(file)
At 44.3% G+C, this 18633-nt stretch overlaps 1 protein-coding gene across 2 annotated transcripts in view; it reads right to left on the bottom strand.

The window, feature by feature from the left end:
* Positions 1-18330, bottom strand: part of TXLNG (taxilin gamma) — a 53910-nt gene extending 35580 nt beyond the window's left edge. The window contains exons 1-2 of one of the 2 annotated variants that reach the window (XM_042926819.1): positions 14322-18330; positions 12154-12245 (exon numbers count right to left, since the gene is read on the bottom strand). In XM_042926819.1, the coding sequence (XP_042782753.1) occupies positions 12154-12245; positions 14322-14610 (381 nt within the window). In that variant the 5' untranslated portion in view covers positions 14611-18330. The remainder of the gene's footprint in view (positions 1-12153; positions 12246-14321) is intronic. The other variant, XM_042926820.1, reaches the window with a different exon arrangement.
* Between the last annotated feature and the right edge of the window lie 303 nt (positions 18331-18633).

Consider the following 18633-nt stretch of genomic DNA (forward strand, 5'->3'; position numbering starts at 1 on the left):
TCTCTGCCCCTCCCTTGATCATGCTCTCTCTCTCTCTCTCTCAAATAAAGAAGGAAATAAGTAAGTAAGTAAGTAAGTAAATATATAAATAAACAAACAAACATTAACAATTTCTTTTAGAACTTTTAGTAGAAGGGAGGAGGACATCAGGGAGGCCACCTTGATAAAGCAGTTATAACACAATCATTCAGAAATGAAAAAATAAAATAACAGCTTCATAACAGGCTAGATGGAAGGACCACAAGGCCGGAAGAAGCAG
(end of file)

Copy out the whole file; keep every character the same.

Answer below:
At 44.3% G+C, this 18633-nt stretch overlaps 1 protein-coding gene across 2 annotated transcripts in view; it reads right to left on the bottom strand.

The window, feature by feature from the left end:
* Positions 1-18330, bottom strand: part of TXLNG (taxilin gamma) — a 53910-nt gene extending 35580 nt beyond the window's left edge. The window contains exons 1-2 of one of the 2 annotated variants that reach the window (XM_042926819.1): positions 14322-18330; positions 12154-12245 (exon numbers count right to left, since the gene is read on the bottom strand). In XM_042926819.1, the coding sequence (XP_042782753.1) occupies positions 12154-12245; positions 14322-14610 (381 nt within the window). In that variant the 5' untranslated portion in view covers positions 14611-18330. The remainder of the gene's footprint in view (positions 1-12153; positions 12246-14321) is intronic. The other variant, XM_042926820.1, reaches the window with a different exon arrangement.
* Between the last annotated feature and the right edge of the window lie 303 nt (positions 18331-18633).

Consider the following 18633-nt stretch of genomic DNA (forward strand, 5'->3'; position numbering starts at 1 on the left):
TCTCTGCCCCTCCCTTGATCATGCTCTCTCTCTCTCTCTCTCAAATAAAGAAGGAAATAAGTAAGTAAGTAAGTAAGTAAATATATAAATAAACAAACAAACATTAACAATTTCTTTTAGAACTTTTAGTAGAAGGGAGGAGGACATCAGGGAGGCCACCTTGATAAAGCAGTTATAACACAATCATTCAGAAATGAAAAAATAAAATAACAGCTTCATAACAGGCTAGATGGAAGGACCACAAGGCCGGAAGAAGCAG